Pocket knives are kinda like underwear: eventually almost everyone will be see the need, and while fit and function drive individual preference, ideology often plays a surprisingly large role.
I’ve been a big fan of the 34 gram Baladeo since I got one from the much lamented BPL store a number of years ago. It’s light, elegant, sturdy, and long enough in the handle and blade to be practical for someone with hands my size. The pocket clip is convenient and secure, and the overall quality excellent.
What objections do folks have to the Baladeo? Most revolve around the modest factory sharpness, and the perceived lack of safety in the design. The factory edge can easily be improved upon, but I really put mine into another level of sharpness and convenience this summer when I repatterned the edge to be quasi-convex. Sandpaper may not be the most durable of tools, but it is light and compact for carry in the field, and when I’m backpacking I always have a bit of foam at hand to go with it. That, and for someone like me whose relationship with precision is irregular, convex sharpening with the sandpaper method yields a sharper edge with greater ease and consistency. The edge on my knife is now very sharp indeed.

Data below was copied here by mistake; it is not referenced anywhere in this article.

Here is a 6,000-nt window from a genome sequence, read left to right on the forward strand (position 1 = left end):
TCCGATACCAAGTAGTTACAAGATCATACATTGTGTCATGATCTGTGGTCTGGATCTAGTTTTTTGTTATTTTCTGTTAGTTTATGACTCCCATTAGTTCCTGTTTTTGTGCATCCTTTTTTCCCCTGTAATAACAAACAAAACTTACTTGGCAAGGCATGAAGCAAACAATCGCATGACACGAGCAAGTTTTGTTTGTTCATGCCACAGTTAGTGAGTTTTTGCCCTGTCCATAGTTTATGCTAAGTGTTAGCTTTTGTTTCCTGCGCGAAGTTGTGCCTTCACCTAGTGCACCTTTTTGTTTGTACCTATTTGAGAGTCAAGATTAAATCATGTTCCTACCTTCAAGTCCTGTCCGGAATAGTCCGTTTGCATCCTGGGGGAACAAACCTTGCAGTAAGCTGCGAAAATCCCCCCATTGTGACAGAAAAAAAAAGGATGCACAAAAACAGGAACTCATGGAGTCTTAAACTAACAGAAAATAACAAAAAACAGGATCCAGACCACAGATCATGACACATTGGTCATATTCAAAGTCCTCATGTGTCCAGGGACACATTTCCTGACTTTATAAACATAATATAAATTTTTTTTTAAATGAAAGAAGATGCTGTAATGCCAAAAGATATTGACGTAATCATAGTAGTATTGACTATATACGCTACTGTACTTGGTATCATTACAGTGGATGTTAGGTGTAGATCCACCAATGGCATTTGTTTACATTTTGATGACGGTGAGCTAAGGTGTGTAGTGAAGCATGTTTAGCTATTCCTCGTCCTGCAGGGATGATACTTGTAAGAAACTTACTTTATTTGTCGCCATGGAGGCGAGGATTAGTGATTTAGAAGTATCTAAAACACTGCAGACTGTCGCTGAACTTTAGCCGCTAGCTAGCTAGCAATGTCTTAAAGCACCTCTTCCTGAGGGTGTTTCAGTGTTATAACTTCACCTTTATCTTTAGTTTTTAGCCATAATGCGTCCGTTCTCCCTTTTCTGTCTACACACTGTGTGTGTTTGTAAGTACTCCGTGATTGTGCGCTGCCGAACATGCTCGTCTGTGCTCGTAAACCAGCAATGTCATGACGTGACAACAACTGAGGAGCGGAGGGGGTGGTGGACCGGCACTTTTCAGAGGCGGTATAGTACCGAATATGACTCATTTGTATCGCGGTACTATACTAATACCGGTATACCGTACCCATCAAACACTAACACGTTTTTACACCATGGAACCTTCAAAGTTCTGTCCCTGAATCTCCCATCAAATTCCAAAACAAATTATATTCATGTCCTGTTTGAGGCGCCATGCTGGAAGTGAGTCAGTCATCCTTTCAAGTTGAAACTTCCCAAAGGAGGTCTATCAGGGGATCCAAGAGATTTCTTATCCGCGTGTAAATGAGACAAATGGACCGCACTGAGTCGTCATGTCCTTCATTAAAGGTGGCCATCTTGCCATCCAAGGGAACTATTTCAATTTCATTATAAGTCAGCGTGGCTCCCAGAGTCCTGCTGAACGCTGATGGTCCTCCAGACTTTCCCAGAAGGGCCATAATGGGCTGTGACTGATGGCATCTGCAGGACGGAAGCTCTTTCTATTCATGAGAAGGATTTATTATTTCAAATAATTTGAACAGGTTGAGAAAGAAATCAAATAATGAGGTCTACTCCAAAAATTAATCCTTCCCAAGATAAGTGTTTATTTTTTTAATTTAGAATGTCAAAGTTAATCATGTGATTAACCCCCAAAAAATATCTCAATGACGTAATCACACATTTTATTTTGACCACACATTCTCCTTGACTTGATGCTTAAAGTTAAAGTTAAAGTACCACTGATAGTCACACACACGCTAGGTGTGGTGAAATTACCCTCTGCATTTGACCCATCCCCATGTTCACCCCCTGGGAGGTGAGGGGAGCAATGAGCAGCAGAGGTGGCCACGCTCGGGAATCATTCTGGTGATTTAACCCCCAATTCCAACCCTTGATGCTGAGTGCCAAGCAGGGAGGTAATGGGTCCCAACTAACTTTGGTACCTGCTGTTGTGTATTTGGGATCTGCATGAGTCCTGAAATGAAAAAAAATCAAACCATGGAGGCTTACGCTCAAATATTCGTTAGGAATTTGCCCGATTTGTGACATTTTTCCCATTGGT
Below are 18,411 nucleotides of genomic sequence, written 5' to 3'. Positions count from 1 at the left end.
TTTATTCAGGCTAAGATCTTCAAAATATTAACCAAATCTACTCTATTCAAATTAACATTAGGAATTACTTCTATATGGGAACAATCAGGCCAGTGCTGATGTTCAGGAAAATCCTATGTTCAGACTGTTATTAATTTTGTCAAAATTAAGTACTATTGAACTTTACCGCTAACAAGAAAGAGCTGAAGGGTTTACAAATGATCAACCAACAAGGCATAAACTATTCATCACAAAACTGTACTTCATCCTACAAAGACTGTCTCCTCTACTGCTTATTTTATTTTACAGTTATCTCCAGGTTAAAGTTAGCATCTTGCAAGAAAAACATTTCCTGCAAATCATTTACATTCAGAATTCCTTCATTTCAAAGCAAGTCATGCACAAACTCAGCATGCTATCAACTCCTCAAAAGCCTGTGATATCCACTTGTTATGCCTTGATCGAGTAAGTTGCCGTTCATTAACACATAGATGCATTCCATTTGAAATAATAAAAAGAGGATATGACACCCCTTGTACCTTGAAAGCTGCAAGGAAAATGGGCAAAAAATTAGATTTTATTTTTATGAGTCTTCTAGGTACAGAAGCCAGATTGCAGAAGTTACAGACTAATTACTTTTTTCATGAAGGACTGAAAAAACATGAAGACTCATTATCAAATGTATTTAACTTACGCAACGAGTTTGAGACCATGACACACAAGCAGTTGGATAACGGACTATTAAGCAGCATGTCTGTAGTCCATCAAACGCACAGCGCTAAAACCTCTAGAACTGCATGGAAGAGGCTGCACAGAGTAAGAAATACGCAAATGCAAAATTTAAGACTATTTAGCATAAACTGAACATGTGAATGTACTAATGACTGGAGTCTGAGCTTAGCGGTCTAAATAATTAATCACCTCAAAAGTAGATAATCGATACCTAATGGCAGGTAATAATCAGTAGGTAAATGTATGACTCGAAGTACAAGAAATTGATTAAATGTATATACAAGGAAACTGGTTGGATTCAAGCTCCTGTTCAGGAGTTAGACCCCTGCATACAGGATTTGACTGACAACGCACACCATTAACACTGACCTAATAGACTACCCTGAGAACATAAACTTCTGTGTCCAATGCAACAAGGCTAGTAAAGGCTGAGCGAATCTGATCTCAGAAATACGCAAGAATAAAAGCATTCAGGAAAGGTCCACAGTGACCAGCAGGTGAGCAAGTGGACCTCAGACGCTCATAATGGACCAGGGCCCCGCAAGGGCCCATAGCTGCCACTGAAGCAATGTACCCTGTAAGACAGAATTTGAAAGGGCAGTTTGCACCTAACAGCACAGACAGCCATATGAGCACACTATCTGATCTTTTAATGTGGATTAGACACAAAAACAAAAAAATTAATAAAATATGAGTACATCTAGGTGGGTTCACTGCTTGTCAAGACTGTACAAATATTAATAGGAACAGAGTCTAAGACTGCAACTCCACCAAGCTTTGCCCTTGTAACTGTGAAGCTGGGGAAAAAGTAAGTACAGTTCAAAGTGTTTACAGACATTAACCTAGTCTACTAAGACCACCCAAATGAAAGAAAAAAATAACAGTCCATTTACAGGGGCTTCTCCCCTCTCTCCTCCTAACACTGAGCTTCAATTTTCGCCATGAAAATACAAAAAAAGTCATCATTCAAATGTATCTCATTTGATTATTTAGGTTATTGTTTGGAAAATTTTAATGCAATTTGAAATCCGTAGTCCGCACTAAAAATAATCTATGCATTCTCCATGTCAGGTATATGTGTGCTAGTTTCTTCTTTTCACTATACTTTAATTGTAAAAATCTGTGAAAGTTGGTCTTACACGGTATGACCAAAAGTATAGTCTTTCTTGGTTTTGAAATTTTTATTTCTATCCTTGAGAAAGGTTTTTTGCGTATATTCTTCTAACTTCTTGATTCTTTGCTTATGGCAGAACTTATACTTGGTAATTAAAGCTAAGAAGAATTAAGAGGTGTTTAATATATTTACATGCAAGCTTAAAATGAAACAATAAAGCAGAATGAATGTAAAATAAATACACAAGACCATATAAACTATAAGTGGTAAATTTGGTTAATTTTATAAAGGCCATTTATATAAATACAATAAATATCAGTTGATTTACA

The safety issue with the lock is vastly overblown. Is it the most inherently safe design, one suitable for Cub Scouts whittling soap? Perhaps not. But for an adult not accidentally depressing the lock is easy: just don’t do it! With a knife like this, meant for finer tasks, this is a reasonable expectation.
I’ve had dalliances with other knives in recent years, both around town and in the woods, but I always come back to this one. There are rare occasions when more or different knife is needed, but they’re exceedingly rare. The open design even largely fixes one of my chief objections with folders, as it is relatively easy to plumb fish guts, cheese, and other detritus out of the cracks. It’s enough knife almost all the time, it’s aesthetically satisfying, and most significantly it is very easy to keep close at hand in almost every circumstance. What more could one want?